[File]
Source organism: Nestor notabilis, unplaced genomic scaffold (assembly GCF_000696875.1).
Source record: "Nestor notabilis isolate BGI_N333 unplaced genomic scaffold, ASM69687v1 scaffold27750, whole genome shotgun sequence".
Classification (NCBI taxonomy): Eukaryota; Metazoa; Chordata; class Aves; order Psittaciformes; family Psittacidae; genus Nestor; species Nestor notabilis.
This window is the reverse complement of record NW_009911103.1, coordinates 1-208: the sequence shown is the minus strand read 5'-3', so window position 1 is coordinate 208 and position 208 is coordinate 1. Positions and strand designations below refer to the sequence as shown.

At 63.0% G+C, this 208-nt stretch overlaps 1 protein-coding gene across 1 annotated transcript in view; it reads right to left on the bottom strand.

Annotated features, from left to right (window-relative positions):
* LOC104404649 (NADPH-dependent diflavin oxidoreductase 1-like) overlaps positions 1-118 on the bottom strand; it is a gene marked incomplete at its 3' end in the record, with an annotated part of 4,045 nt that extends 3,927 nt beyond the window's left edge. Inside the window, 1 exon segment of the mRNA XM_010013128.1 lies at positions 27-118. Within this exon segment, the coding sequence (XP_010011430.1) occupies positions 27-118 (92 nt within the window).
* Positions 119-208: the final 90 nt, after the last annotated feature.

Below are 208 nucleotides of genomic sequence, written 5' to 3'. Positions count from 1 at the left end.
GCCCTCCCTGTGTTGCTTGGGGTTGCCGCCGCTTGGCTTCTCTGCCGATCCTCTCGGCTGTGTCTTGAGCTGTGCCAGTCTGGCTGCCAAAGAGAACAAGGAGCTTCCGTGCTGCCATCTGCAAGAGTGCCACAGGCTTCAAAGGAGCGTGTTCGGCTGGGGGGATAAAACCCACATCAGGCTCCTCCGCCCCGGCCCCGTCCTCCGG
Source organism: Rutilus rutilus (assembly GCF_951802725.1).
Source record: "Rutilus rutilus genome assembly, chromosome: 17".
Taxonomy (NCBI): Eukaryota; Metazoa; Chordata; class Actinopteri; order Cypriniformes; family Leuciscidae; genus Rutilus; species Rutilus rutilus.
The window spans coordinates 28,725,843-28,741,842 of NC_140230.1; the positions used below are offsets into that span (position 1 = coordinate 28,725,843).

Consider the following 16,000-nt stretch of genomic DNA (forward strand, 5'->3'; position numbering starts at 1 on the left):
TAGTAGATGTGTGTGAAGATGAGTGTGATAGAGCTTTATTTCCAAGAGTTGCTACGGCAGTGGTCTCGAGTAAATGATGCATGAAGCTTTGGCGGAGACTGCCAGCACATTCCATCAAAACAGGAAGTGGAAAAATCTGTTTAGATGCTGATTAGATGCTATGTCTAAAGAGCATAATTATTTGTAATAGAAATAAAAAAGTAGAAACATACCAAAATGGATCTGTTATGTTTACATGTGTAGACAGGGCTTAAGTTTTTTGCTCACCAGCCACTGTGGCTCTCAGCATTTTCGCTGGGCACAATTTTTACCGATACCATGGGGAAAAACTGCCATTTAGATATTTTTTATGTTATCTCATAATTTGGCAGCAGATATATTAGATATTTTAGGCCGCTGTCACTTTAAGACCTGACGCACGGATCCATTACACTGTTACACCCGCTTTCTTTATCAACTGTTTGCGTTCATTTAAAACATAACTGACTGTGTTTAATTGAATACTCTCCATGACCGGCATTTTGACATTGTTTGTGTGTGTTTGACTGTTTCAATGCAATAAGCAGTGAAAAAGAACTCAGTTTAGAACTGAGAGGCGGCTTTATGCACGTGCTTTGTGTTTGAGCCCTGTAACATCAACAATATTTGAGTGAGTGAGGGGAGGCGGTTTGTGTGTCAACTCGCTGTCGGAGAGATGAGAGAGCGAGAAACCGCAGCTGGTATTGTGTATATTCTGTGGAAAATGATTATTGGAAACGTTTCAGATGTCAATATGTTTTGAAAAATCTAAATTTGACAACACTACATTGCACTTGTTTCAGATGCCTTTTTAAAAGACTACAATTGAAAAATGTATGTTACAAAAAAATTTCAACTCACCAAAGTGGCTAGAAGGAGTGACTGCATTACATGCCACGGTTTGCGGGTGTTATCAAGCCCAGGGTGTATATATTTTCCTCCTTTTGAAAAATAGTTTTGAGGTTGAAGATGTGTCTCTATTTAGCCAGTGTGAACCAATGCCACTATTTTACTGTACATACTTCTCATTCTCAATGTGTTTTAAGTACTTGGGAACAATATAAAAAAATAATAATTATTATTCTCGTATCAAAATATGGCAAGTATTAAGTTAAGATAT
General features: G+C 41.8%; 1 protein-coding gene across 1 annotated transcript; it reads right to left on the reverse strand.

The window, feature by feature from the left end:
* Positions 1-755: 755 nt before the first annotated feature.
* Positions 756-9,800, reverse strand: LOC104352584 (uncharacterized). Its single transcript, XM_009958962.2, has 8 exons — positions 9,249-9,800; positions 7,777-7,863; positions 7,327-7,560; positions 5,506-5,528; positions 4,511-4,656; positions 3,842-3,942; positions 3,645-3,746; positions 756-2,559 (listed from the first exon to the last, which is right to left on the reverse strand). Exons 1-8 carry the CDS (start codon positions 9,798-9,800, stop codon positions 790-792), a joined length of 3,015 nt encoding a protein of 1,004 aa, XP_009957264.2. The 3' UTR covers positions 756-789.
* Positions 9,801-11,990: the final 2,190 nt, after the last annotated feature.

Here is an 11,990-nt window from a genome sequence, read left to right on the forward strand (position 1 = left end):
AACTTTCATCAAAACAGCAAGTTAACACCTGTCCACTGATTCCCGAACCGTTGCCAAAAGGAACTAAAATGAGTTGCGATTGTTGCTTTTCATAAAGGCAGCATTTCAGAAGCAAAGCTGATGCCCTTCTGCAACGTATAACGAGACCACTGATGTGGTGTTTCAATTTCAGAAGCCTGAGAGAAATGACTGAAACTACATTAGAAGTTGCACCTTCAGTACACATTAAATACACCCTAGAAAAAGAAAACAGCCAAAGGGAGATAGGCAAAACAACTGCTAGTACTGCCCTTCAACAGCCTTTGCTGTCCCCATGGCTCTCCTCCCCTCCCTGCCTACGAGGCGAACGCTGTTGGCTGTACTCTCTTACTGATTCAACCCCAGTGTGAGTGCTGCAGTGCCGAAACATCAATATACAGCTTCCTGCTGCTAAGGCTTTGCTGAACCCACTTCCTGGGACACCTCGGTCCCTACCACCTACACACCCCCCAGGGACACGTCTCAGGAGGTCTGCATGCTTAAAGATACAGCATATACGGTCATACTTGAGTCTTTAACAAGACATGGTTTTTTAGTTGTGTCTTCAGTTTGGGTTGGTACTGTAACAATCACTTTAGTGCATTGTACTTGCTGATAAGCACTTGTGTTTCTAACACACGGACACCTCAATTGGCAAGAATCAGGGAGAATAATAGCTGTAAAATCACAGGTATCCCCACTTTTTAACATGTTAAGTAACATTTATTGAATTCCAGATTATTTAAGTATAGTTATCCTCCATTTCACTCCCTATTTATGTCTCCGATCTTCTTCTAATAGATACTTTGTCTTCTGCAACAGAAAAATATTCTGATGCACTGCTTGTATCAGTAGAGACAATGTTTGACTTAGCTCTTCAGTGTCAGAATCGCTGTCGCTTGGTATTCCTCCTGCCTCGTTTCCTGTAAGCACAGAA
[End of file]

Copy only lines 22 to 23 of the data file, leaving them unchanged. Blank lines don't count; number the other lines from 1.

Here is an 11,990-nt window from a genome sequence, read left to right on the forward strand (position 1 = left end):
AACTTTCATCAAAACAGCAAGTTAACACCTGTCCACTGATTCCCGAACCGTTGCCAAAAGGAACTAAAATGAGTTGCGATTGTTGCTTTTCATAAAGGCAGCATTTCAGAAGCAAAGCTGATGCCCTTCTGCAACGTATAACGAGACCACTGATGTGGTGTTTCAATTTCAGAAGCCTGAGAGAAATGACTGAAACTACATTAGAAGTTGCACCTTCAGTACACATTAAATACACCCTAGAAAAAGAAAACAGCCAAAGGGAGATAGGCAAAACAACTGCTAGTACTGCCCTTCAACAGCCTTTGCTGTCCCCATGGCTCTCCTCCCCTCCCTGCCTACGAGGCGAACGCTGTTGGCTGTACTCTCTTACTGATTCAACCCCAGTGTGAGTGCTGCAGTGCCGAAACATCAATATACAGCTTCCTGCTGCTAAGGCTTTGCTGAACCCACTTCCTGGGACACCTCGGTCCCTACCACCTACACACCCCCCAGGGACACGTCTCAGGAGGTCTGCATGCTTAAAGATACAGCATATACGGTCATACTTGAGTCTTTAACAAGACATGGTTTTTTAGTTGTGTCTTCAGTTTGGGTTGGTACTGTAACAATCACTTTAGTGCATTGTACTTGCTGATAAGCACTTGTGTTTCTAACACACGGACACCTCAATTGGCAAGAATCAGGGAGAATAATAGCTGTAAAATCACAGGTATCCCCACTTTTTAACATGTTAAGTAACATTTATTGAATTCCAGATTATTTAAGTATAGTTATCCTCCATTTCACTCCCTATTTATGTCTCCGATCTTCTTCTAATAGATACTTTGTCTTCTGCAACAGAAAAATATTCTGATGCACTGCTTGTATCAGTAGAGACAATGTTTGACTTAGCTCTTCAGTGTCAGAATCGCTGTCGCTTGGTATTCCTCCTGCCTCGTTTCCTGTAAGCACAGAA